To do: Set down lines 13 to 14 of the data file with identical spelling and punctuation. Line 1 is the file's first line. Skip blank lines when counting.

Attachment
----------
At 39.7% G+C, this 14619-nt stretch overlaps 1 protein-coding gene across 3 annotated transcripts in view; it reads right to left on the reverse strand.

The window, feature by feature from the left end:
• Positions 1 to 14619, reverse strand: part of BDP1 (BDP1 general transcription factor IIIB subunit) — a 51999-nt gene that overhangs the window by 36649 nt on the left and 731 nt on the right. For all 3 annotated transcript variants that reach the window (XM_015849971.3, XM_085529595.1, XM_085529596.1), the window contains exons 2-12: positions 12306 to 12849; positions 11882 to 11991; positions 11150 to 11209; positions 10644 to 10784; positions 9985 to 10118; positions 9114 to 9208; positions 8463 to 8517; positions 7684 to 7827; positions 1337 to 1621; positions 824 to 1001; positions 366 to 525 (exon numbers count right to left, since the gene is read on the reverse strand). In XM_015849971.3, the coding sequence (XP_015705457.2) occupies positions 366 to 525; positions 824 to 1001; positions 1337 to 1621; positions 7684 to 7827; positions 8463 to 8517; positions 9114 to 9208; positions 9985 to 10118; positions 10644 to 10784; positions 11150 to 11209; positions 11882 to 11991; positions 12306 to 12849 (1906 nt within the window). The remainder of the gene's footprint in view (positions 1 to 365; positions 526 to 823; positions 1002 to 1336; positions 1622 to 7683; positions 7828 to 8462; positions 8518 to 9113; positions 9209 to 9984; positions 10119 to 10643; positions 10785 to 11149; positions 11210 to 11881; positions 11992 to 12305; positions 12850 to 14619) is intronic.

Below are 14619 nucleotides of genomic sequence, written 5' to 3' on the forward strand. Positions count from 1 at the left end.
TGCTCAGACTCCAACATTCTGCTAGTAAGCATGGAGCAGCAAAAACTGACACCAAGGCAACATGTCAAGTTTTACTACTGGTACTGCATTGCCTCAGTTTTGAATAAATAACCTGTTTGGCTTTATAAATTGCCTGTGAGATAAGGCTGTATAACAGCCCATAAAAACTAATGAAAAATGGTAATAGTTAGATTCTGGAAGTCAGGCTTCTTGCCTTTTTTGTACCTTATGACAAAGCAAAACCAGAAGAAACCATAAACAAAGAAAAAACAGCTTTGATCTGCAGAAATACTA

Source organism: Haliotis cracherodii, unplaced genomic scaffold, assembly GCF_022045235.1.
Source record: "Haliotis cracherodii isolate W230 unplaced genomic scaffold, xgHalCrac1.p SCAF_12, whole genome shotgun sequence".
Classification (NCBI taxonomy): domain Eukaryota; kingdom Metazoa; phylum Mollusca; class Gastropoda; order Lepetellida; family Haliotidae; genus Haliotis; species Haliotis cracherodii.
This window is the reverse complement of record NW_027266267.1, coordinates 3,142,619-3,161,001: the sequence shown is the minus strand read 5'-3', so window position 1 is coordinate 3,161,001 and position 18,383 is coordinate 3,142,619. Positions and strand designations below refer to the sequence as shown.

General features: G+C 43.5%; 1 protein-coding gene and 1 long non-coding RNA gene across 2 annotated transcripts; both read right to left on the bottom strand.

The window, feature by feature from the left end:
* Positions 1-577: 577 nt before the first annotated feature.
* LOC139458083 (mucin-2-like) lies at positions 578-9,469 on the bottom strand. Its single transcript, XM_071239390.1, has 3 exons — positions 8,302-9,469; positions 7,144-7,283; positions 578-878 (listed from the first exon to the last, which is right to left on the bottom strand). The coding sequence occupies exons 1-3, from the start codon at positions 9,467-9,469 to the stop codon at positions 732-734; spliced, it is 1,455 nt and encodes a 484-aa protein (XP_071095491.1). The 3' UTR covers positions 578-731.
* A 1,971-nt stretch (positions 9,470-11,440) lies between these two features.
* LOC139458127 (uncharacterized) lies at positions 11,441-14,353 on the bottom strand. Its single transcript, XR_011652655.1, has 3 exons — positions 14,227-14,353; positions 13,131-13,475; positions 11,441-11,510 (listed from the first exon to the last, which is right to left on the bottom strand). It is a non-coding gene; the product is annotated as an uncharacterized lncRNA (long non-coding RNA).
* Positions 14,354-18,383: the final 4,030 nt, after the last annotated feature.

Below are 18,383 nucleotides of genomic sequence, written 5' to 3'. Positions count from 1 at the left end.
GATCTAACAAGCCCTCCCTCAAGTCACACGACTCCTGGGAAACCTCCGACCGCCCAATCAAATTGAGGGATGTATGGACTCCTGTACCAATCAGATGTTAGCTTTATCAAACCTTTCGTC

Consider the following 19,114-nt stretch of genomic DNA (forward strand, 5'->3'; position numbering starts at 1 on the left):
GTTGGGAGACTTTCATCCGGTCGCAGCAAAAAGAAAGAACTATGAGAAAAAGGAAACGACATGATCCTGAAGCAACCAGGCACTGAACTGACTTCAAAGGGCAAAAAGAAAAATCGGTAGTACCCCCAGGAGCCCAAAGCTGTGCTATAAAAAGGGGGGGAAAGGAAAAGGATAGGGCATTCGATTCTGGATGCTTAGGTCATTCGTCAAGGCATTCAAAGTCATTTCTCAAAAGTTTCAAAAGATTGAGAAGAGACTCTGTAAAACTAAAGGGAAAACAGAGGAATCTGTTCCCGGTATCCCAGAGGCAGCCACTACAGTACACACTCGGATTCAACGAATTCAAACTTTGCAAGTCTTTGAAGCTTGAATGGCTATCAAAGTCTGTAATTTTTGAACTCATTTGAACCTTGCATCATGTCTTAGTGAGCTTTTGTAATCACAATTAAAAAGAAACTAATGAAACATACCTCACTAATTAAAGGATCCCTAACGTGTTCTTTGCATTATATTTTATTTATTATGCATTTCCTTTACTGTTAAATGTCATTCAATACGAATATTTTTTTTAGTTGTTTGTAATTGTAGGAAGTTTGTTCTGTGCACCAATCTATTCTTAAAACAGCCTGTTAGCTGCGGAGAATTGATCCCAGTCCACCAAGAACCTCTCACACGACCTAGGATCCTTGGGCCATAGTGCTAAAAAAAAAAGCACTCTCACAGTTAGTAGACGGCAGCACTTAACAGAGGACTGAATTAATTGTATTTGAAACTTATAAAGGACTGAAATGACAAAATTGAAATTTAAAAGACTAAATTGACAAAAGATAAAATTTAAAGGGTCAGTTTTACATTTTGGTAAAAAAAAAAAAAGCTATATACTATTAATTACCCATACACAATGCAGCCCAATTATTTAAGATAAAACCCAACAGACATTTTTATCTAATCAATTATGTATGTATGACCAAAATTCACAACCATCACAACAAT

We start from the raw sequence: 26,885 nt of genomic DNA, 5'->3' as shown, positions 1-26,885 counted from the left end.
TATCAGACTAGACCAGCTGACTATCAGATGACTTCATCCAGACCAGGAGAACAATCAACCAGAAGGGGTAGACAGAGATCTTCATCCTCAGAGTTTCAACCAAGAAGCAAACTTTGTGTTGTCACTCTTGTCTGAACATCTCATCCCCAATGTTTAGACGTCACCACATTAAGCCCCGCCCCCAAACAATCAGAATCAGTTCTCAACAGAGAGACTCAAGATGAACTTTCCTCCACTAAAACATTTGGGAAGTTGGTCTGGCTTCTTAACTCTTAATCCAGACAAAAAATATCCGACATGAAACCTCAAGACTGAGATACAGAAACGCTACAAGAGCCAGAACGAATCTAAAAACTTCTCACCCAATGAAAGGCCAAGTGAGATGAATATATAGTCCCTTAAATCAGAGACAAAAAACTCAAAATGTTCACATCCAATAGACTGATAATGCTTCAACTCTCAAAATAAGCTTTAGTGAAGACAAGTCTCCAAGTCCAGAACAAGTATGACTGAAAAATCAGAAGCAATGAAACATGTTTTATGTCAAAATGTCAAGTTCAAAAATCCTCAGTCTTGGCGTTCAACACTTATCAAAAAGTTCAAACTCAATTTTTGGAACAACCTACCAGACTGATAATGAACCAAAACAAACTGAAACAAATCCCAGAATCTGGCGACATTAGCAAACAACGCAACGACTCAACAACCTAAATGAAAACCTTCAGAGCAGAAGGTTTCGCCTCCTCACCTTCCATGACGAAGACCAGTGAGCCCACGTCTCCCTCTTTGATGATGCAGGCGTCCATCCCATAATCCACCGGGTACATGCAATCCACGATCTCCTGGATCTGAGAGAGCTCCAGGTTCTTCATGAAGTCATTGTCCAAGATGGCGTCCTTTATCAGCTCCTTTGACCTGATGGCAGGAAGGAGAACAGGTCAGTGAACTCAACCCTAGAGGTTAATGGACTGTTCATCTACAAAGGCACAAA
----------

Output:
* LOC139458083 (mucin-2-like) lies at positions 578-9,469 on the bottom strand. Its single transcript, XM_071239390.1, has 3 exons — positions 8,302-9,469; positions 7,144-7,283; positions 578-878 (listed from the first exon to the last, which is right to left on the bottom strand). The coding sequence occupies exons 1-3, from the start codon at positions 9,467-9,469 to the stop codon at positions 732-734; spliced, it is 1,455 nt and encodes a 484-aa protein (XP_071095491.1). The 3' UTR covers positions 578-731.
* A 1,971-nt stretch (positions 9,470-11,440) lies between these two features.